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Today's News

  • Spring Fling planning is underway

    Plans are currently underway for the 27th Annual New Castle Spring Fling.  The date is Saturday, June 13.  The committee is currently working on several things for the 27th Annual New Castle Spring Fling, but the economic crisis has hit us hard and we are strapped for funds to run the festivals in New Castle. The festivals are the Spring Fling, Fall Fling, and Christmas in New Castle.  We need some donors to step up and sponsor our festivals.  If we don’t get more sponsorships, we might have to take drastic cuts in the festivals.   It would be v

  • A new chapter

    General Manager/Editor

    On Monday, March 2, the Henry County Local will formally open its doors for business at 18 South Penn Avenue in Eminence.

    As we close the door at 1837 Eminence Road, we thought we’d take a look back at the paper’s history.

    Many Henry County residents may remember the Henry County Local’s current building as a once popular hang out – the Dairy Castle.

  • Do we really need this much protection?

    On the prairies of eastern Kansas, the early spring is when ranchers do their annual burning to allow the new spring grass to emerge with full vigor. I used to love to watch the flickering horizon on the prairie from my front porch. But every once in awhile, the Kansas winds would pick up or shift direction so that those “controlled” fires became a potential menace.

     

  • Crawford kicks off Relay with laughter

    Staff writer/photographer

    Setting dinner on fire may not be the first metaphor to come to mind when discussing the home care of a cancer survivor, but according to Byron Crawford, it perfectly described his competence as a caregiver.

    Crawford, a long time Louisville Courier-Journal columnist, helped kick off the 2009 Henry County Relay for Life.

  • Thanks for donations

    I would like to thank Scriber Station and an awesome Sunday School group at Eminence Baptist Church for donating a meal for 20 of our seniors once a month and Eminence Christian Church for donating a meal once every 3 months. This means a lot to our Meals on Wheels program.

    I want to reiterate that these donations along with any monetary donations will keep this program running. We need your help to continue to provide meals for the seniors in this community.

  • Steel Tech: From small beginnings

    Staff writer/photographer

    In the beginning, there was just one steel slitter in an 8,000 square foot warehouse. There was no crane, only a forklift.

  • 2010 election moment has started in Henry County

    Thanks to the Henry County Local for reporting on a very important issue pertaining to our county politics in last week’s paper. As reported, it appears the momentum of the 2010 election has started and many Henry County residents and Kentucky state representatives have taken an interest in the future of Henry County and it’s political status.   Last meeting, Secretary of State, Trey Grayson provided information and direction at the last Henry County Republican monthly meeting.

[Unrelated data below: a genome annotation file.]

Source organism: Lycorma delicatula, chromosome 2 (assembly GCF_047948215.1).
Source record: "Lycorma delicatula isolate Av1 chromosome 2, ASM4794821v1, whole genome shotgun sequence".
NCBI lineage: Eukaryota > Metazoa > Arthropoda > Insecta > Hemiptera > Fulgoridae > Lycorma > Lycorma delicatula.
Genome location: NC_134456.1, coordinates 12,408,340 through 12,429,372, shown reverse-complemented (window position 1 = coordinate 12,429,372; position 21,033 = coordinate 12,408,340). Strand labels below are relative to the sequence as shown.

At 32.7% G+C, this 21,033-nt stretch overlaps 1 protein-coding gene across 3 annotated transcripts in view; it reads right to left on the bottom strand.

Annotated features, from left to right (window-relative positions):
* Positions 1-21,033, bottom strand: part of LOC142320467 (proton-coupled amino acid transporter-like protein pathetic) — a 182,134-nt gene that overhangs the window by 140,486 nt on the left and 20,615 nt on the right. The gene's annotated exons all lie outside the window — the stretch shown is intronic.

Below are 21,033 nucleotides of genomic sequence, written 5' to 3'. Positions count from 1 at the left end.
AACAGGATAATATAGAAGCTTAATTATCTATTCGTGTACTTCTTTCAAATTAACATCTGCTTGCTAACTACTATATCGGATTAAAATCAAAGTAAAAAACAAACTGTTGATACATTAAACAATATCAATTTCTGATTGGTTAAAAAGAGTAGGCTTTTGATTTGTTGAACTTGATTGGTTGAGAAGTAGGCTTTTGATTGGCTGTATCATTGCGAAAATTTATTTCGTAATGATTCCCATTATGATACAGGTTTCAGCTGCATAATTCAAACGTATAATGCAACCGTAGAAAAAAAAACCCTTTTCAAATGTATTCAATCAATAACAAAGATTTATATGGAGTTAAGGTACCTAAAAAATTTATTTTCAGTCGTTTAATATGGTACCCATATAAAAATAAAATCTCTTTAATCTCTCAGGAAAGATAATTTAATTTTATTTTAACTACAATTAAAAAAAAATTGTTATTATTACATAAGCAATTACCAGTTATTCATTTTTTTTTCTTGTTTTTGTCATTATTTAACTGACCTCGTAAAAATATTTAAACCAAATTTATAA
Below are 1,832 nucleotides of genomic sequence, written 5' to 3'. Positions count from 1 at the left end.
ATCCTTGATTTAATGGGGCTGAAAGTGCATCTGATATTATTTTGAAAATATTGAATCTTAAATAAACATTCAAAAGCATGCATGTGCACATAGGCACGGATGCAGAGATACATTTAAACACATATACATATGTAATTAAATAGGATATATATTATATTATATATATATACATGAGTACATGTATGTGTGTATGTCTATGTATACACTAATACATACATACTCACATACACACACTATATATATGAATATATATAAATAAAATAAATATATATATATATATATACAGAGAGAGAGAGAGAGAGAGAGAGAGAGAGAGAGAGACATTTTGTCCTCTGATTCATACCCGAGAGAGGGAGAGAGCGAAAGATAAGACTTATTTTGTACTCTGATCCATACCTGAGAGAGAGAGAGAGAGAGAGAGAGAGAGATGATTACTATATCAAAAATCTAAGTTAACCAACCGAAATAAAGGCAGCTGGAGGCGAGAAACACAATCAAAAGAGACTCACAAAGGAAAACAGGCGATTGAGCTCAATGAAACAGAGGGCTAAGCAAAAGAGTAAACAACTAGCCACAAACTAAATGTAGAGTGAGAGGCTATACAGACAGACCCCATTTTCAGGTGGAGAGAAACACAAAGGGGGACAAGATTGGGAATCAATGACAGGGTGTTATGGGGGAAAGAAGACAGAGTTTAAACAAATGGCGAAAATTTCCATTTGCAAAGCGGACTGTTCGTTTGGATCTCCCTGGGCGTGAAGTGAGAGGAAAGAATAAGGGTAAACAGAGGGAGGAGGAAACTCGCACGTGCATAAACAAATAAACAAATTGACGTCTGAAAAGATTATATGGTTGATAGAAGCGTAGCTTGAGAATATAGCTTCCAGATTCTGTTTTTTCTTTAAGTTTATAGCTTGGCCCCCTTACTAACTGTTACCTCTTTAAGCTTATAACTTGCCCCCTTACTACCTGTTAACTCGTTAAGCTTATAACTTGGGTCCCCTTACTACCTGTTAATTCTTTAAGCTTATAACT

• The life and adventures of Henry Bibb

    Staff writer/photographer

    Henry Walton Bibb was born in, or near, New Castle in 1815. Bibb was the son of Kentucky State Senator, James Bibb. He grew up to be a respected writer, editor and newspaper publisher.

    It should have been a typical success story. Not so for Henry Bibb.

    He was the illegitimate mulatto son of a slave and a white man born in the early 19th century. He, of course, was not acknowledged as Bibb’s son and grew up a slave.

  • Survey questions are being addressed

    The first priority of elected officials at any level of government is making sure that they truly listen to those they serve.

    With that in mind, I sent out a 17-question survey before the start of the 2009 Regular Session to gauge the views of several hundred households located in our legislative district.  The results, as I expected, were enlightening.

  • Eminence pastor witnessed, lived black history

    Staff writer/photographer

    It was 1964 and the young Rev. Wilbert Goatley had been pastor of the First Baptist Church in Eminence six short years.

    Dr. Martin Luther King Jr., was scheduled to speak at a large civil rights rally at the state capitol in Frankfort and Goatley and other activists in the area prepared for the visit. “We carried eight carloads from this church,” he said. “We met in the churches and ended our rallies singing ‘We Shall Overcome.’”